That sonic ambivalence opens up the range of options for the albums choices in collaborators. “Super Rich Kids'” silkily restrained beat and wise interpolation of Mary J. Blige’s “Real Love” certainly lends itself to a rap feature, but the inclusion of Earl Sweatshirt’s jarringly labyrinthine and assonant verse shows a firm conceptual purpose, rather than a cheap Odd Future shoutout. And, speaking of features, is there any beat that Andre 3000 can’t kill? “Pink Matter” is a track that gorgeously ebbs and flows on spacious keyboard and expressive guitar (also contributed by Mr. 3-Stacks). But, amidst beautifully delivered lyrics by Ocean about the correlation between the cellular make up of the brain’s “gray matter” vs. its ability to breed ultimate and ethereal pleasure (not to mention everyone’s favorite Dragon Ball Z villain), Andre proceeds to sum up the entire structure of the track with one incredibly succinct (and supremely dope) 16 bars. And does so while barely breaking a lyrical sweat. Even John Mayer’s electric guitar rendition of the bridge to Frank’s lone track on OF’s compilation from earlier this year, “White”, is a welcome respite that only exists to help progress the disjointed continuity.
Said continuity is handled via short interludes and half-realized movements. The dazed, static-y feel of midnight channel-surfing comes into play thanks to short snippets of ambiguous dialogue that vaguely touch on relevant subjects of the songs they’re connected to. So, while one can pick out a muddled conversation piece from Fear and Loathing in Las Vegas on “Lost”, or the battle speech from 1985 martial arts musical The Last Dragon settled into the instrumental bridge in “Pink Matter”, they never seem like meaningless nuggets of pop culture. To call Channel Orange a concept album may be reaching, but with repeated plays, rather than losing purpose, these diversions gain perspective within the relative ambiance.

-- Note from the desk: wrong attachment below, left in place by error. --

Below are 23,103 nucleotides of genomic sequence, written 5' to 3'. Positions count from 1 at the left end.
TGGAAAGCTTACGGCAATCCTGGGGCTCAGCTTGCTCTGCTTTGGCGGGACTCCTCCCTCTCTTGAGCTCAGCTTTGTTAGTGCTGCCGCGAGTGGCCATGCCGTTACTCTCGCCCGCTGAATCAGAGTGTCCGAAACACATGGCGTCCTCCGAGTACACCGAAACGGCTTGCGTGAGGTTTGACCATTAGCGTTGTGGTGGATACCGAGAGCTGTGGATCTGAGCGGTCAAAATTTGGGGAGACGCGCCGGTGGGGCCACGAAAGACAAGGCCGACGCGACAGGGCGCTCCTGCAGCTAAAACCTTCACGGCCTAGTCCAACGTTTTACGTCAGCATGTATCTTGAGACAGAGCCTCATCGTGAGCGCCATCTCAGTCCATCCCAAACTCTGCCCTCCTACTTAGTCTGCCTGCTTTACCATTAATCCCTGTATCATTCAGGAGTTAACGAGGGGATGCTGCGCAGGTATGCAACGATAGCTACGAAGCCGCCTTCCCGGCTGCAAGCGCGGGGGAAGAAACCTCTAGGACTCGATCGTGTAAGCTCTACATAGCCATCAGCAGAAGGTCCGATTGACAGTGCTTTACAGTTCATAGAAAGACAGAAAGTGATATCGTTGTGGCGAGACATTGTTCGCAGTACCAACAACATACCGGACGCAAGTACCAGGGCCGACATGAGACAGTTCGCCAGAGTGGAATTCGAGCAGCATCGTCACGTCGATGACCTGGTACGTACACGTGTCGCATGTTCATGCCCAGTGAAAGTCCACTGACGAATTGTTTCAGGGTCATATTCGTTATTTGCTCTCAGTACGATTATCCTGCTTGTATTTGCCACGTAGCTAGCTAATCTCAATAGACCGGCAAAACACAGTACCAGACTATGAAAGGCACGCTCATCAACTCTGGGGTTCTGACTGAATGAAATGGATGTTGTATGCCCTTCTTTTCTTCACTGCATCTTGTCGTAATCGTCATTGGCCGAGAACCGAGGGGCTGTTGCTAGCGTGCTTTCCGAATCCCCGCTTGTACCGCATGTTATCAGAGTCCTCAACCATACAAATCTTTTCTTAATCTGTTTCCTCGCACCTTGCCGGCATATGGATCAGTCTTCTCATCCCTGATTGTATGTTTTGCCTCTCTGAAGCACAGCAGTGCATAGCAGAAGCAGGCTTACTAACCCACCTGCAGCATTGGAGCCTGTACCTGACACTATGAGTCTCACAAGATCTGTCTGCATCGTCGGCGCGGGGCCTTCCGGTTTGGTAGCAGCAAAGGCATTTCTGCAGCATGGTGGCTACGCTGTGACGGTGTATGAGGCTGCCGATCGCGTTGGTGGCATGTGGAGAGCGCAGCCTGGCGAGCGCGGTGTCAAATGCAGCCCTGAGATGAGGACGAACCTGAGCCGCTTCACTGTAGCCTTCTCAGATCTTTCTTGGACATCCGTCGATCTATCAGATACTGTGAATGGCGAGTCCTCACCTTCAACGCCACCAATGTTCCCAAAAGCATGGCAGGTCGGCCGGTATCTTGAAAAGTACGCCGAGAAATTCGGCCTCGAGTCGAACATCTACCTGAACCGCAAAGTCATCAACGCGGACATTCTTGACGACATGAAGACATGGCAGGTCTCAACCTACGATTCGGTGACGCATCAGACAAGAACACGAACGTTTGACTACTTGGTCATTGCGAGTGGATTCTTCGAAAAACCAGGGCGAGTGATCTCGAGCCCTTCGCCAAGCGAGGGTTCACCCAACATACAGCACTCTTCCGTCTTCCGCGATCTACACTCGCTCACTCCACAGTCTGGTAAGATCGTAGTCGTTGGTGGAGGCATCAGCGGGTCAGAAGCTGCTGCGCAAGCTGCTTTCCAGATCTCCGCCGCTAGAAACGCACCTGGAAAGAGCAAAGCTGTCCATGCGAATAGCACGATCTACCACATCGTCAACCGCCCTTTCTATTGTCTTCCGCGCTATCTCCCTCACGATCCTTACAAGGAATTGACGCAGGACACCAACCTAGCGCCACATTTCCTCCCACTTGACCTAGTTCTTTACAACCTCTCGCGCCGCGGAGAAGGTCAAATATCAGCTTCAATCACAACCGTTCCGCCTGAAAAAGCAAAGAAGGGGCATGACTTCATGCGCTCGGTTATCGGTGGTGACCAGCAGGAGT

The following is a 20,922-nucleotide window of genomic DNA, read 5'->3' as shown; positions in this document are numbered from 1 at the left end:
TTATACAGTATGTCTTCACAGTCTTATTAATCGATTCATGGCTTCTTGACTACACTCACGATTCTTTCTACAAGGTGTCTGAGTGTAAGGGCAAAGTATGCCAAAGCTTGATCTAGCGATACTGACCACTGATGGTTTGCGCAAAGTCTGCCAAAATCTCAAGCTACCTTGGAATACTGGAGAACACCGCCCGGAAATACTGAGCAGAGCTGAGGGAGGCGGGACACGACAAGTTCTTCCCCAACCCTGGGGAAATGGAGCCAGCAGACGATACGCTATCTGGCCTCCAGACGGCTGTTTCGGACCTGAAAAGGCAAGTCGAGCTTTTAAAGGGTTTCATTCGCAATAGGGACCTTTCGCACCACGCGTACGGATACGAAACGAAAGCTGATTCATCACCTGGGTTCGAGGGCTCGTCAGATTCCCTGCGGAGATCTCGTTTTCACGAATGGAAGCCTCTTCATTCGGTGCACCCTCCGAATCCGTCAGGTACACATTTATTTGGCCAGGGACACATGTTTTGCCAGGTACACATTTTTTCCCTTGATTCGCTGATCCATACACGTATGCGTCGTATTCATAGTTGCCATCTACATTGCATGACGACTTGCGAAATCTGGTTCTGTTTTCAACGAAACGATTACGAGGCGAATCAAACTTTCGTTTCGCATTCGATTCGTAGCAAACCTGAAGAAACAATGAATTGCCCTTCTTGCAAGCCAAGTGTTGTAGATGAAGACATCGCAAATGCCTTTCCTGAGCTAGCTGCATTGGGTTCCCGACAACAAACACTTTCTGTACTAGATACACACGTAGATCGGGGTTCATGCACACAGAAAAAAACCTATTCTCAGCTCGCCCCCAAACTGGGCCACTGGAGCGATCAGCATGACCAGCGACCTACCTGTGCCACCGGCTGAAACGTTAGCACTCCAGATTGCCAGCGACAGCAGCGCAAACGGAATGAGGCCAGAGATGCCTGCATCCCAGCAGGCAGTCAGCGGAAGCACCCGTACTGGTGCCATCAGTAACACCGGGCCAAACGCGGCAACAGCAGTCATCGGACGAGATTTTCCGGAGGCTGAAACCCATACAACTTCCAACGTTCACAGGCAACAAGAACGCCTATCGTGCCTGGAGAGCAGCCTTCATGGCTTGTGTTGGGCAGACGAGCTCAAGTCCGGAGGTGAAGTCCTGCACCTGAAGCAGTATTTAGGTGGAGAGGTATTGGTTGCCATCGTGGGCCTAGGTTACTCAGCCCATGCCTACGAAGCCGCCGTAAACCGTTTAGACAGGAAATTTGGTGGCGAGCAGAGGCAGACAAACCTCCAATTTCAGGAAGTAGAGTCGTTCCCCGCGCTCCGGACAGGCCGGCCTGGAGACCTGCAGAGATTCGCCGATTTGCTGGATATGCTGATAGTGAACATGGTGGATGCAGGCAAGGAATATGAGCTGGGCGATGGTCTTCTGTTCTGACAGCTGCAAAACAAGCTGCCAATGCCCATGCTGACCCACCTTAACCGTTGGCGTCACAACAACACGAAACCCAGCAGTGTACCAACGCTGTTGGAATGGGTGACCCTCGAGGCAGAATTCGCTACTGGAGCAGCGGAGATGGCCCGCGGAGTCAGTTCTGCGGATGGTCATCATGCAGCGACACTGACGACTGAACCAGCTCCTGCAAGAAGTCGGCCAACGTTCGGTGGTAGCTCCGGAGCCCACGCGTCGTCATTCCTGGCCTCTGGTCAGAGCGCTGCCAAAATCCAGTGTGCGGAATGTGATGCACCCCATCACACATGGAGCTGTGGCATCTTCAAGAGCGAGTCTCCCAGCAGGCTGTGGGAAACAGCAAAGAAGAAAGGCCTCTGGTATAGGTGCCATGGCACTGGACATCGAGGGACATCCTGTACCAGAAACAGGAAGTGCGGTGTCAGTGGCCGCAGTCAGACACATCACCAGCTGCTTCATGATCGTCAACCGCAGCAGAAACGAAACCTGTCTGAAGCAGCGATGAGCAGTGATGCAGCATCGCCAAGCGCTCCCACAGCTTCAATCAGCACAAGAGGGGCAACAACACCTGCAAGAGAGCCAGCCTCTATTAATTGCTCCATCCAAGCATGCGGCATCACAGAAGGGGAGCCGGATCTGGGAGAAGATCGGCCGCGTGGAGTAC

Of course, while some moments wade in the fleeting atmosphere of the album, others hit you like a thousand-pound revelatory crisis. “Bad Religion” being part of that collide. With the backdrop of a late night cab ride, Ocean presents dueling metaphors questioning God and sexuality alike — the phrase “I could never make him love me” takes multiple meaning simply by capitalizing the “h” in “him” — to a more than judgmental taxi driver. The execution is flawless. But, beyond that, swelling strings and triumphantly marching drums elevate the emotion of this song to, what may be, the best track of 2012. The other side to this coin is the deceptively simple “Forrest Gump”. While drawing its framework from the, very literal, point-of-view analogy of the actual movie, and also making reference to, what we can now determine was, his first love, Ocean hits a chord that is unique only to him. For all the talk about his personal life recently, nothing speaks louder to the intrusive chatter than the harmonious whistle that carries the end of this track to the album’s finale.
Channel Orange isn’t a perfect album. I don’t know what is, and I don’t believe anyone on earth truly does either. But, for what it tries to accomplish by telling stories and allegories through the wide-scoped, highly-critical, always fair, and sometimes emotionally damaged eyes of Frank Ocean, it totally nails it. Yes, the album is framed in a disconnected manner, making it difficult to read between crucial lines of context and cull from it what isn’t actually there, but that isn’t completely Frank’s to control. Through various scenarios and characters, Frank is, very much, the main theme of the album. Isn’t it possible that we, the listener, could serve as the details? I’d think so.